There’s value in having a conversation about values. And that’s always been the case for advisors who want to specialize in socially responsible investing (SRI). But how do you get in front of potential clients in the first place?

“We put ourselves out there and we repel as many people as we attract,” says Stephen Whipp, an SRI advisor with Manulife Securities in Victoria. “It’s the branding, so that when someone walks in the office, they at least have an inkling of what it’s going to be like.”

Whipp learned the hard way that as an advisor, it’s important to be yourself. “Many advisors love the outdoors, they’re environmentalists, they’re active in their own community, but when they put on that suit, they’re an advisor. All they are interested in is profit and loss, the P/E ratio, all the mumbo jumbo. They get so caught up in that, they forget about who they are and what interests them.”

“Don’t be someone you’re not. I started doing it that way, I realized it wasn’t me.”

Keep in mind that what interests you as an advisor probably also interests your clients, Whipp said in an interview with Advisor.ca at the Canadian Responsible Investment Conference in Toronto.

“Otherwise, the client wouldn’t be drawn to you in the first place,” he says. “I would suggest people who don’t have the same interests as you, they don’t make a good client for you anyway. Because that’s what makes a good client, when you share the values.”

“You can only attract like-minded people if you show who you are.”

Admittedly, that’s not easy. But there are rewards for advisors who choose to specialize in SRI.

“I believe we can use money in a much more positive, healthy, life-affirming way,” said Steve Schueth, president of First Affirmative Financial Network in Colorado, during an advisor panel discussion at the conference. “As investors, we have an obligation to understand how our money is impacting the world and the legacy we will leave for future generations.”

“I’m passionate about the people I serve,” added Cara MacMillan, an investment advisor with BMO Nesbitt Burns in Ottawa. “And as advisors, we tend to attract people who are similar to us. So, you have to have the values discussion. Link the conversation to where people are as individuals and make sure it honours where they are now.”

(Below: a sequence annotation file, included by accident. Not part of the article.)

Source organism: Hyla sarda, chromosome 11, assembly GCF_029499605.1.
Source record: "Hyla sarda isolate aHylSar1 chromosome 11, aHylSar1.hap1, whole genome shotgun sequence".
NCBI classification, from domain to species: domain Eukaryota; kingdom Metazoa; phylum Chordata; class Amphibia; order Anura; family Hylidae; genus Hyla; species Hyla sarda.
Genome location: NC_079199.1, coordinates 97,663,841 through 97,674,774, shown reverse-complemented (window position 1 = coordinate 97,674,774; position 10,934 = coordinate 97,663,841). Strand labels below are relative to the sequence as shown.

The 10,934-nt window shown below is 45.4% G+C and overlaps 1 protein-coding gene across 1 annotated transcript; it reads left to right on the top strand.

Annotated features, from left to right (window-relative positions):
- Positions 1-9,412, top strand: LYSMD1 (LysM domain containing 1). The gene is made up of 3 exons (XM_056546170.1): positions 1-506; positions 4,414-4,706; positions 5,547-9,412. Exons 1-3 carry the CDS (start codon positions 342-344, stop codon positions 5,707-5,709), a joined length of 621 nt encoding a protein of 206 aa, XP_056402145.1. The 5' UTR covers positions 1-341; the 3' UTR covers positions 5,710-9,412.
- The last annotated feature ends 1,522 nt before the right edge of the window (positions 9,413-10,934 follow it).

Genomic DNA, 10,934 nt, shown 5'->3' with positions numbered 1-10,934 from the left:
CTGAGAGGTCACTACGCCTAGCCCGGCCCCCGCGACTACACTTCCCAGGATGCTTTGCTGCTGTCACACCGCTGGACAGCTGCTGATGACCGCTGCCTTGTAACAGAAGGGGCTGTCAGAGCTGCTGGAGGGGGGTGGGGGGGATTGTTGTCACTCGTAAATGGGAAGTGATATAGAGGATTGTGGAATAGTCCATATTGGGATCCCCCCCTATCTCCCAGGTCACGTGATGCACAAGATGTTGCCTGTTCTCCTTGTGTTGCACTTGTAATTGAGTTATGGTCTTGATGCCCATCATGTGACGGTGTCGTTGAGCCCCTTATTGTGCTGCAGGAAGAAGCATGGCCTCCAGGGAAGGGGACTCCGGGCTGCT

Although the credit crisis has created lots of mistrust among investors, advisors specializing in responsible investing can capitalize on that lack of trust, simply by explaining to clients that investing can be more than just about making money.

“That conversation is incredibly important,” says Schueth. “More so now than a few years ago. The general description [of our clients] is people who want to make money and make a difference. It’s not either or and neither one takes priority, it’s both.”

Whipp agrees. “The recent market volatility over the last two years has shown those of us in SRI that those clients are stickier. Those people want to have conversation about what happened from a values perspective, so it gives some context to what’s going on in their portfolios.”

”The BP oil spill has shocked and saddened people around the world, and although it may seem crass, it has also created the perfect opening for a discussion with clients who want their money to change the world in some way”, says Schueth. “Think about this: This planet is a closed system. We screw this up, and we all die. More and more people get that. There’s more opportunity for us to help people put their money to work in a more positive and transformative way.”

“Anything that happens out there that raises the issues of sustainability and risk, it’s got to be an issue,” says Whipp. “You don’t have to hold BP [in your portfolio] to understand that the risks of holding that kind of company are enormous.”

“It’s re-focused everybody – there’s more to this than just the bottom line. What are the risks in your portfolio today? And those are the questions that SRI asks,” says Whipp. “Advisors who are only talking about cash flow, they’re missing the conversation about environmental cost and the hidden risks in a portfolio.”

A final word of advice from Whipp. “If you’re not asking the values question, you’re going to be losing clients,” he warns. “I have people who come to me after 20 years with the same advisor, they’ve been asking about SRI for years and their advisor has never addressed the issue. So these are assets that have been in this advisor’s hands for 20 years. You would think those assets would be pretty sticky, but they are not.”


  • Doug Watt is an Ottawa-based writer and editor and co-founder of SRI Monitor, a blog on socially responsible investing.

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